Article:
of non-cheerleader / non-jock outcasts and misfits who gravitate
to me. I meet a guy named Chris. Funny, that seems to be a popular name
around here. He owns a ’75 Monte Carlo that he’s going to shoe in a ’70
solid lifter LT-1 into when he gets the chance. He loves my Trans-Am,
so we start swapping tales of our car adventures and one day during
break, the ‘me vs. MHP’ story gets told much to the obvious pleasure of
the hair band angst filled outcasts that meet with me every day at the
same time. Chris has a Cinderella "Night Songs" T-shirt on under his
"You outran the highway patrol?!" he asks.
I say softly, not exactly proud of what I see as a story that is going
to be blown way out of proportion when it makes the full circle.
"Wow! That's pretty tight!" he muses over that, the others are in awe as well.
I have to retell parts of the story, adding more detail, keeping my
group totally enthralled until the bell rings and we have to go back
inside. I don’t think anything about it. Soon the story gets to
be the talk of certain circles in high school, and I find myself, my
outcast loner self, being invited to the more ‘popular’ events. I’m the
one always at the home foot ball game, relaxing on the hood of my TA
near the chainlink fence, watching the game as the motor pings and
cools, me with legs down the hood and my back and head up against the
front window glass, arms folded, leather jacket or denim jacket, just
being what I thought was ‘cool’. I usually drew a crowd who stayed near
me or pulled their cars up next to mine and we would all watch the game
and just hang out. I was the first there, the last to leave.
Kind of like a magnet.
So it went most of my senior year.
the mid-spring my friend Chris gets his graduation present early; it’s
a 1981 three tone Smurf blue Camaro Z28, T-tops, posi, automatic, 350
under the hood with the factory "air induction" solenoid activated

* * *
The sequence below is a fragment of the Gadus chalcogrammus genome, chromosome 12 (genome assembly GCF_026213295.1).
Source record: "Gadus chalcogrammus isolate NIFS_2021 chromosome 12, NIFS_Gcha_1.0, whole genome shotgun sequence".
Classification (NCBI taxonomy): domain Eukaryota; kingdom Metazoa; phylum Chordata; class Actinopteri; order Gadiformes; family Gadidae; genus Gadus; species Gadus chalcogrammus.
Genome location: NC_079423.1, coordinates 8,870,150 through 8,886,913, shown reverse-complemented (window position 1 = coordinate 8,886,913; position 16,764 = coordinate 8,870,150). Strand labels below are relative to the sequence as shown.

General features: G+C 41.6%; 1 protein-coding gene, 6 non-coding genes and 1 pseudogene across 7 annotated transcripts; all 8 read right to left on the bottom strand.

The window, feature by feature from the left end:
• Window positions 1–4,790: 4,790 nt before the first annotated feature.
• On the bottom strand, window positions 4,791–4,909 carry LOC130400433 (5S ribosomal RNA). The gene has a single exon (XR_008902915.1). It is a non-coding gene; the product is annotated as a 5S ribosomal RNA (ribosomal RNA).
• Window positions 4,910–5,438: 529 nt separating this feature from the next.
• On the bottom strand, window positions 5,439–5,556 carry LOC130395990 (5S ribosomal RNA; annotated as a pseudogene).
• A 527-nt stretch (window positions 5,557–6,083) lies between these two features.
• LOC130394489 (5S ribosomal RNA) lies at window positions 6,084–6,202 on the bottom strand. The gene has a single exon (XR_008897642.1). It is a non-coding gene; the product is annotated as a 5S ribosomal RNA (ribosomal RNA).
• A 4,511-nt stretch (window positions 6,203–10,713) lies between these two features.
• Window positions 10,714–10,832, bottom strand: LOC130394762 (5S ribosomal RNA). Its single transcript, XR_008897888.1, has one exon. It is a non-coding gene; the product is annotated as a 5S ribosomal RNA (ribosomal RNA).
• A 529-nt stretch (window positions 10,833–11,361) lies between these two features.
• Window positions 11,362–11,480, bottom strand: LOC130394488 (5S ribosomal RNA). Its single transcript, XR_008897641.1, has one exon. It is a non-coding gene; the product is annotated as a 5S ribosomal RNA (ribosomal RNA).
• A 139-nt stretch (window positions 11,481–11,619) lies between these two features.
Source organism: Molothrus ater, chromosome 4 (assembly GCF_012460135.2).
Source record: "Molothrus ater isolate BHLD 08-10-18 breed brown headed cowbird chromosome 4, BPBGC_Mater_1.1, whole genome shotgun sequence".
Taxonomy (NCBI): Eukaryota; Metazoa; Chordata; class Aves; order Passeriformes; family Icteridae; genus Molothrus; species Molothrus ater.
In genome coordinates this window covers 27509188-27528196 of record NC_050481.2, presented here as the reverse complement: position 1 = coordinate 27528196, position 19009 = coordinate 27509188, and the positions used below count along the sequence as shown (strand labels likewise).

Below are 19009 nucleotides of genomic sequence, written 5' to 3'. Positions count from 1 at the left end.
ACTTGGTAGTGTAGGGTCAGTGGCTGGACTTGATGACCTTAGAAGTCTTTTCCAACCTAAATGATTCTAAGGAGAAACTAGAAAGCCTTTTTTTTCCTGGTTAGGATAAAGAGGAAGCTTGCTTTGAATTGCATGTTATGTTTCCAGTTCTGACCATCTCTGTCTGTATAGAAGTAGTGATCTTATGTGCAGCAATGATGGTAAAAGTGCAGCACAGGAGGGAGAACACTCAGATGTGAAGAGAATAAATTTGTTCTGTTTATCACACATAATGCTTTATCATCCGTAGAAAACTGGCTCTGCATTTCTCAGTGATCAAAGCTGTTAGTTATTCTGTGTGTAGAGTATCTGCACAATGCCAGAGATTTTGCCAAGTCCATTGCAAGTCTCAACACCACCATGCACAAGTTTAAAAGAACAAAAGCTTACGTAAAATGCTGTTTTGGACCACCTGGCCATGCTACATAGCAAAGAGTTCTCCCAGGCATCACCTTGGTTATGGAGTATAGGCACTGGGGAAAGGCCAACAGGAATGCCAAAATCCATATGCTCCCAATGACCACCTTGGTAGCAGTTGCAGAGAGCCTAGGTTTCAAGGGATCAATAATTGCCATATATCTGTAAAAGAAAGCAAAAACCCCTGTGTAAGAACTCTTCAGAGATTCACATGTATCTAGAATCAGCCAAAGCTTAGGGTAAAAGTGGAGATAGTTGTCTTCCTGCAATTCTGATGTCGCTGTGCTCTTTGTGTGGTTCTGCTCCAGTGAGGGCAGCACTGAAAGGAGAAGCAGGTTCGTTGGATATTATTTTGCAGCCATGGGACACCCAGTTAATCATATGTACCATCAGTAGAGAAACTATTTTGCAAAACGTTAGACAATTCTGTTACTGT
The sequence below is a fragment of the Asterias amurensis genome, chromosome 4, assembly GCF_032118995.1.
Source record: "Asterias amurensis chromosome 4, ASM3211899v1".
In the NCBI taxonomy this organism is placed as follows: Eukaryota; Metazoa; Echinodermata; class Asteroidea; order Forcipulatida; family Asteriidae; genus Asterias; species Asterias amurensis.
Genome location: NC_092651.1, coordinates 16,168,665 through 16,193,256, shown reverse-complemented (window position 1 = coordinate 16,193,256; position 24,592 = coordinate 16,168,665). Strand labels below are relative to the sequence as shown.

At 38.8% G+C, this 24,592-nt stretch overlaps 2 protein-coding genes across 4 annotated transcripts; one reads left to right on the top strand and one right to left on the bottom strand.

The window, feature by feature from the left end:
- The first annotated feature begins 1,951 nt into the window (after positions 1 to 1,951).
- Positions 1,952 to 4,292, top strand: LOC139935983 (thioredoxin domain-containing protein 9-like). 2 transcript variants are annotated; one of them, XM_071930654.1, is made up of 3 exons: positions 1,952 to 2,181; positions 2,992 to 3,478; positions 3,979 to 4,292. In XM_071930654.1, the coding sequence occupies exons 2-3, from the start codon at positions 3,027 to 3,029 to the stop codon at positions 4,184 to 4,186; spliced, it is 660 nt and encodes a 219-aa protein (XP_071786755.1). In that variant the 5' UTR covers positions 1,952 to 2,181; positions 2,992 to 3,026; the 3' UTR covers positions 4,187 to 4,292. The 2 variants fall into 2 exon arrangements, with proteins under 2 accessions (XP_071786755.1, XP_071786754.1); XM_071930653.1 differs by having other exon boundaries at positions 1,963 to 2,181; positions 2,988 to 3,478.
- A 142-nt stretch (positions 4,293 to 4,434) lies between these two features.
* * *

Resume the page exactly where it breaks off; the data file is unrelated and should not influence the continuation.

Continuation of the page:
scoop, factory five spoke aluminum wheels. It was smurfy. We used to
race some on the back roads, his 350 powered Z28 never could catch my
403 powered Trans-Am. It used to make him mad to no end, all the time
he would be claiming he would outrun my ass as soon as he dropped his
solid lifter LT1 into his Z28.
was life, that big six point six liter V8 under the TA's hood gave his
small block Chevy 350 fits, left and right, believe me. He never pulled
on me, not once. We started swinging wrenches at his parents house, at
my house, and just hanging out together. A few weeks later I
went away with a group of friends to Florida for Spring Break, taking
the TA and enjoying cruising the beach in it. When I got back, I found
out that Chris had apparently tried to outrun a highway patrol but to a
much lesser degree of success than I had enjoyed …
His particular tale goes something like this ...
was late one Friday night, the last weekday of the Spring Break week,
and just after dark. Chris was coming back from the Gulf Coast, about
the same spot on Highway 49 South that I had been just nine months ago.
Just like me, Chris had been speeding, pegging out his Z28 and
just enjoying the power of his car, not really paying attention to